The variations in titanium in these young lavas are being used to tell a story of magma melting and migration in the early Moon (see PSRD articles: The Surprising Lunar Maria and Recipe for High-Titanium Lunar Magmas). The new in situ data from the Yutu rover will be of great interest to researchers' ongoing efforts to identify and map variations in basaltic compositions and eruption sources in the quest to better understand the volcanic history of the Moon. As of the posting of this report on December 30, 2013 Yutu and the Chang'e-3 lander are in a planned sleep mode during local lunar night. Daybreak will occur after New Year's Day, so we will pick up the story and see you again in 2014.

pdf link, mare basalts at the Chang'e-3 landing site (pdf version)

·   In Pictures: Chang'e-3 soft-lands on Moon, picture gallery from Xinhuanet News.
·   Chang'e-3 Lander and Rover From Above, images from NASA/GSFC/Arizona State University at the LROC News System.
·   Clegg-Watkins, R. N., Jolliff, B. L., Boyd, A., Robinson, M. S., Wagner, R., Stopar, J. D., Plescia, J. B., and Speyerer, E. J. (2016) Photometric Characterization of the Chang'e-3 Landing Site Using LROC NAC Images, Icarus, in press, doi: 10.1016/j.icarus.2015.12.010. [abstract]
·   Gillis, J. J., Jolliff, B. L., and Elphic, R. C. (2003) A Revised Algorithm for Calculating TiO2 from Clementine UVVIS Data: A Synthesis of Rock, Soil and Remotely Sensed TiO2 Concentrations, Journal of Geophysical Research-Planets, v. 108(E2), 5009, doi: 10.1029/2001JE001515. [abstract]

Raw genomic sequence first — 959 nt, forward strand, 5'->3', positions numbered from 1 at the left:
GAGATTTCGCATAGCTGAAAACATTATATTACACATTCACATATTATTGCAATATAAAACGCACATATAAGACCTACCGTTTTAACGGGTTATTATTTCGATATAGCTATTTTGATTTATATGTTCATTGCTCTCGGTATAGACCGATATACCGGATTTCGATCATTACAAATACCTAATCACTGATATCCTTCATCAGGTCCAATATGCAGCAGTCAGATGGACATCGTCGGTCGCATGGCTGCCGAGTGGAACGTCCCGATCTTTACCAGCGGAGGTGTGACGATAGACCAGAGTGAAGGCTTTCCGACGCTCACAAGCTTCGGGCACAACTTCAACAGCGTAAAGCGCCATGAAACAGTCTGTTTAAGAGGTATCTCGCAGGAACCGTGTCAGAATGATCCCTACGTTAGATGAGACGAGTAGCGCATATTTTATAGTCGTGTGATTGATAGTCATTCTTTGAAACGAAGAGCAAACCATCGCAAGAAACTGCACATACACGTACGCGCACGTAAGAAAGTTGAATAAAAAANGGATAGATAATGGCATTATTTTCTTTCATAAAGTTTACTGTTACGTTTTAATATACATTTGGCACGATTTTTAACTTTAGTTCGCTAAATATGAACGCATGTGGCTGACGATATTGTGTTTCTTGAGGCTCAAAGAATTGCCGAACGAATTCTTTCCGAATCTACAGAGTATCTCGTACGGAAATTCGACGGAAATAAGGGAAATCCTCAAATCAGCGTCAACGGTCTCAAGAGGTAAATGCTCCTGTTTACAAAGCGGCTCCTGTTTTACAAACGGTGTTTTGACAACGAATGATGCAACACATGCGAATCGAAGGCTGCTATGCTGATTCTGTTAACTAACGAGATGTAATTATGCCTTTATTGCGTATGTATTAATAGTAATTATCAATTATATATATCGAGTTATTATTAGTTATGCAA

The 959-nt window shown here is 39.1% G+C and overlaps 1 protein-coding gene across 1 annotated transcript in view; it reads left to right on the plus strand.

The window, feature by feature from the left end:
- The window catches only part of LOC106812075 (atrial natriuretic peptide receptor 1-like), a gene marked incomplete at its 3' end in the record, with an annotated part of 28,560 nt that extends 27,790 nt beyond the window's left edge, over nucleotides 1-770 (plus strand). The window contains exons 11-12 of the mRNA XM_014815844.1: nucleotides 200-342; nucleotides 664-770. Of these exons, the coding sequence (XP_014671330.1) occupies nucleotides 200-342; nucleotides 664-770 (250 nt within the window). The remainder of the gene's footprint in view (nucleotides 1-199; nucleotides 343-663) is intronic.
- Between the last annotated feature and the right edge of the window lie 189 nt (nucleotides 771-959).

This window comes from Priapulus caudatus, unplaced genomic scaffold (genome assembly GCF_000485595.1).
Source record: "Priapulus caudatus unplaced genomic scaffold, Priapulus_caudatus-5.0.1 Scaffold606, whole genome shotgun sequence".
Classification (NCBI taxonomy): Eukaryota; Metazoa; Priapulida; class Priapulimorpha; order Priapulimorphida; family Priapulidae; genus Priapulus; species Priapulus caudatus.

·   Kong, W. G., Jolliff, B. L. and Wang, A. (2013) Ti Distribution in Grain-size Fractions of Apollo Soils 10084 and 71501, Icarus, v. 226(1), p. 891-897, doi: 10.1016/j.icarus.2013.07.007. [abstract]
·   Otake, H., Ohtake, M., and Hirata, N. (2012) Lunar Iron and Titanium Abundance Algorithms Based on SELENE (Kaguya) Multiband Imager Data, 43rd Lunar and Planetary Science Conference. [abstract #1905]
·   Prettyman, T. H., Hagerty, J. J., Elphic, R. C., Feldman, W. C., Lawrence, D. J., McKinney, G. W., and Vaniman, D. T. (2006) Elemental Composition of the Lunar Surface: Analysis of Gamma Ray Spectroscopy Data from Lunar Prospector, Journal of Geophysical Research Planets, v. 111(E12), doi: 10.1029/2005JE002656. [abstract]
·   Spudis, P. D. (Dec. 15, 2013) A New Site to Explore on the Moon, The Once and Future Moon Blog at Air & Space, Smithsonian Media.
·   Staid, M. I., Pieters, C. M., Besse, S., Boardman, J., Dhingra, D., Green, R., Head, J. W., Isaacson, P., Klima, R., Kramer, G., Mustard, J. M., Runyon, C., Sunshine, J., and Taylor, L. A. (2011) The mineralogy of Late Stage Lunar Volcanism as Observed by the Moon Mineralogy Mapper on Chandrayaan-1, Journal of Geophysical Research Planets, v. 116(E6), dpi: 10.1029/2010JE003735. [abstract]
·   Taylor, G. J. (Dec. 2000) Recipe for High-Titanium Lunar Magmas, Planetary Science Research Discoveries.
·   Taylor, G. J. (June 2000) The Surprising Lunar Maria, Planetary Science Research Discoveries.
·   Wu, Y. (2012) Major Elements and Mg# of the Moon: Results from Chang'E-1 Interference Imaging Spectrometer (IIM) Data, Geochimica et Cosmochimica Acta, v. 93, p. 214-234, doi: 10.1016/j.gca.2012.07.011. [abstract]

Written by Linda Martel, Hawai'i Institute of Geophysics and Planetology, for PSRD.

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December 2013